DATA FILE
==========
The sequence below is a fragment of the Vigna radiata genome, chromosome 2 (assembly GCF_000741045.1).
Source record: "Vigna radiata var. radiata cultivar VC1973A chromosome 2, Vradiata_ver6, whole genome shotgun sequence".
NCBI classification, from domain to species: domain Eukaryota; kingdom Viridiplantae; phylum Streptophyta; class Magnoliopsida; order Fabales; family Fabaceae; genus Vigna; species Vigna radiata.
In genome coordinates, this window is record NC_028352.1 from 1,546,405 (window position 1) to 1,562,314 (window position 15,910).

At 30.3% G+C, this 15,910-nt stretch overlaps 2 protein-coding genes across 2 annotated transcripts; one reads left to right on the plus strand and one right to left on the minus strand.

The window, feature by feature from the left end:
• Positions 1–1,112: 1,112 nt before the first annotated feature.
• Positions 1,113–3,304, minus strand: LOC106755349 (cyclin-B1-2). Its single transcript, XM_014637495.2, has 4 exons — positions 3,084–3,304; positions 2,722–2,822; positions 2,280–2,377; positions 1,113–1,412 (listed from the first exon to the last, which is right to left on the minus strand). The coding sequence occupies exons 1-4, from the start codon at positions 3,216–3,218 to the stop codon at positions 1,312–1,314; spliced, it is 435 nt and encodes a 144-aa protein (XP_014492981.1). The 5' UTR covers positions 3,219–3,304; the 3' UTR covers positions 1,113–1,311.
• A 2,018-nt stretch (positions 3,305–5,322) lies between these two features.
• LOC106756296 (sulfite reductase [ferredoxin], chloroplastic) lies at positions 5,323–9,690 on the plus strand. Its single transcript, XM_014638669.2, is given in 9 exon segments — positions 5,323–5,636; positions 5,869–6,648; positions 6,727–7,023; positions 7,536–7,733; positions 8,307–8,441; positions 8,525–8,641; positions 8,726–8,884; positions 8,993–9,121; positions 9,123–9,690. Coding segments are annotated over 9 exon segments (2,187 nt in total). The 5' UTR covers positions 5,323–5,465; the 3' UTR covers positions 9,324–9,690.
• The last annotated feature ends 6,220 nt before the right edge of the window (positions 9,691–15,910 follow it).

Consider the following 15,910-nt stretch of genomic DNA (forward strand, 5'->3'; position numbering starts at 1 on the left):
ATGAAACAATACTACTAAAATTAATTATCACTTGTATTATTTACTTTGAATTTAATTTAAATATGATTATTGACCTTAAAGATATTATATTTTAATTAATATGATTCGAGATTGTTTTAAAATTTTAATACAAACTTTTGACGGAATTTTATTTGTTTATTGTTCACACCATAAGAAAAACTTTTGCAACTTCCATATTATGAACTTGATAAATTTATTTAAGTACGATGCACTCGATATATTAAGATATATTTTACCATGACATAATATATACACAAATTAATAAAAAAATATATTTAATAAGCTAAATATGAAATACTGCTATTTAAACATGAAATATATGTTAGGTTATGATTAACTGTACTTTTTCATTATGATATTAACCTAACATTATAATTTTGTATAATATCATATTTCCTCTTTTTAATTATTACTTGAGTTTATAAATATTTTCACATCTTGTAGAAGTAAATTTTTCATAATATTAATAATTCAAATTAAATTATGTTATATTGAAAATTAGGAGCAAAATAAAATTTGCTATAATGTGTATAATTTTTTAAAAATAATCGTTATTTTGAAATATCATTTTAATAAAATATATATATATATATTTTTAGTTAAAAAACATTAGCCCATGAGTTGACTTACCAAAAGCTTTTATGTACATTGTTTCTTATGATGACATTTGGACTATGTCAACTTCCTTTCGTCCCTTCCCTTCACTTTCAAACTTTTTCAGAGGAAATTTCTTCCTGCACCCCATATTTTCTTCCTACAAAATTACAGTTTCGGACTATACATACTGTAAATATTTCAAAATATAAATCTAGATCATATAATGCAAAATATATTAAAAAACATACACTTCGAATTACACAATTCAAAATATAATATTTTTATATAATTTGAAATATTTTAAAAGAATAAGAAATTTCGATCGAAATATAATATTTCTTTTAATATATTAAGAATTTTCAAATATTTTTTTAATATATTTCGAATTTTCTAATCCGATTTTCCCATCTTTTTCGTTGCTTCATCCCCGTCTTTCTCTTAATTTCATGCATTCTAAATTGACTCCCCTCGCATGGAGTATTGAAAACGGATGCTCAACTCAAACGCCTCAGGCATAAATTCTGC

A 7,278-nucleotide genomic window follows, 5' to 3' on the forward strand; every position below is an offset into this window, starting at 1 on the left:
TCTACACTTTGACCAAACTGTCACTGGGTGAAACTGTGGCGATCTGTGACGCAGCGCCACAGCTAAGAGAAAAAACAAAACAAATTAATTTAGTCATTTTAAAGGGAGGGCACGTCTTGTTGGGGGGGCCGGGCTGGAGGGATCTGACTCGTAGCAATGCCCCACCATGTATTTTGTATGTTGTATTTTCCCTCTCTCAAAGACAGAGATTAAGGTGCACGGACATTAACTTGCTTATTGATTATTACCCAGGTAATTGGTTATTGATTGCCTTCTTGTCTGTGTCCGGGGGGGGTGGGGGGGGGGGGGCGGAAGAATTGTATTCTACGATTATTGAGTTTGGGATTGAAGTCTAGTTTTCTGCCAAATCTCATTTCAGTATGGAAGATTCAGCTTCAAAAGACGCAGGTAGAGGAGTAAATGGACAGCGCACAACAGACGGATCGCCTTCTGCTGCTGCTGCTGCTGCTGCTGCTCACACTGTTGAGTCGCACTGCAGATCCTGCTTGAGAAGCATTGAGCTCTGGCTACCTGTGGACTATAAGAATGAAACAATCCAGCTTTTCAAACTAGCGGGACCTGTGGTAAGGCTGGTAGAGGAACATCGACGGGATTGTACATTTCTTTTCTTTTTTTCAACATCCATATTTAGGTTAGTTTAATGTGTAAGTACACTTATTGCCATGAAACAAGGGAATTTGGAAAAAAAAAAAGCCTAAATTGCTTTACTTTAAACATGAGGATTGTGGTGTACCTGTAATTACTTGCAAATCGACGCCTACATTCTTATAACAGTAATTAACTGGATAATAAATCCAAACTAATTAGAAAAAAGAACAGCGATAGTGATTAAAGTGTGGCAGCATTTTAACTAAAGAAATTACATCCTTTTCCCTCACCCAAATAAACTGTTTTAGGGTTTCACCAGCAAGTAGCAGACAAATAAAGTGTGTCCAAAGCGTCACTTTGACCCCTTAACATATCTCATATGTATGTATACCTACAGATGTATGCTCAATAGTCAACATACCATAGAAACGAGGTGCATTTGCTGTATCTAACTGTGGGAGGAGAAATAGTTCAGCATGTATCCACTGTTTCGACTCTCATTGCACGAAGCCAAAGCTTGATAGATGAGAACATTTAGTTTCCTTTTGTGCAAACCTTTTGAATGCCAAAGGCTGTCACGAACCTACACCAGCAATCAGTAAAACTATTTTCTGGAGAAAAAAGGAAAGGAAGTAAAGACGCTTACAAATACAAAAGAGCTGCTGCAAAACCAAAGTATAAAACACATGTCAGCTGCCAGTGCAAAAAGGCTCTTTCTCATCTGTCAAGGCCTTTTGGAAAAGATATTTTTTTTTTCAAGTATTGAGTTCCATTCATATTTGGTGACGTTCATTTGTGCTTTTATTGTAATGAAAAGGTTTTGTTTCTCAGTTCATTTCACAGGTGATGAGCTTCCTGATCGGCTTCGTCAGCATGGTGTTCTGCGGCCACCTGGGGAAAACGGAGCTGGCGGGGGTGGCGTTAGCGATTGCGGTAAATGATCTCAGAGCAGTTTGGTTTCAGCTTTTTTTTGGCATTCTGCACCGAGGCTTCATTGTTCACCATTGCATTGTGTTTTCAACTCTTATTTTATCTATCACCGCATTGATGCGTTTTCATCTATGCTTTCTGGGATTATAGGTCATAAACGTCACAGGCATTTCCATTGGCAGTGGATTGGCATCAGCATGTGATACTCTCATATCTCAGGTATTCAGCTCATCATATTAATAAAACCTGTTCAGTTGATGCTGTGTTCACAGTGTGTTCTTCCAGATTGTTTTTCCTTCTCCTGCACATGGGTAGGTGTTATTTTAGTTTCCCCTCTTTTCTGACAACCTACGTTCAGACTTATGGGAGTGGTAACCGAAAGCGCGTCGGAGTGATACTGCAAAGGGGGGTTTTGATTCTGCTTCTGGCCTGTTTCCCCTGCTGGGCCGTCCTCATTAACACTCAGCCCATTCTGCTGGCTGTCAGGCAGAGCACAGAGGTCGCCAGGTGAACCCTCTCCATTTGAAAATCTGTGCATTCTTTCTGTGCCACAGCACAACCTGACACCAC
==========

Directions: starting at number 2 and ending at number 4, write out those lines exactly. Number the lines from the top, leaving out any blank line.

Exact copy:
Source record: "Vigna radiata var. radiata cultivar VC1973A chromosome 2, Vradiata_ver6, whole genome shotgun sequence".
NCBI classification, from domain to species: domain Eukaryota; kingdom Viridiplantae; phylum Streptophyta; class Magnoliopsida; order Fabales; family Fabaceae; genus Vigna; species Vigna radiata.
In genome coordinates, this window is record NC_028352.1 from 1,546,405 (window position 1) to 1,562,314 (window position 15,910).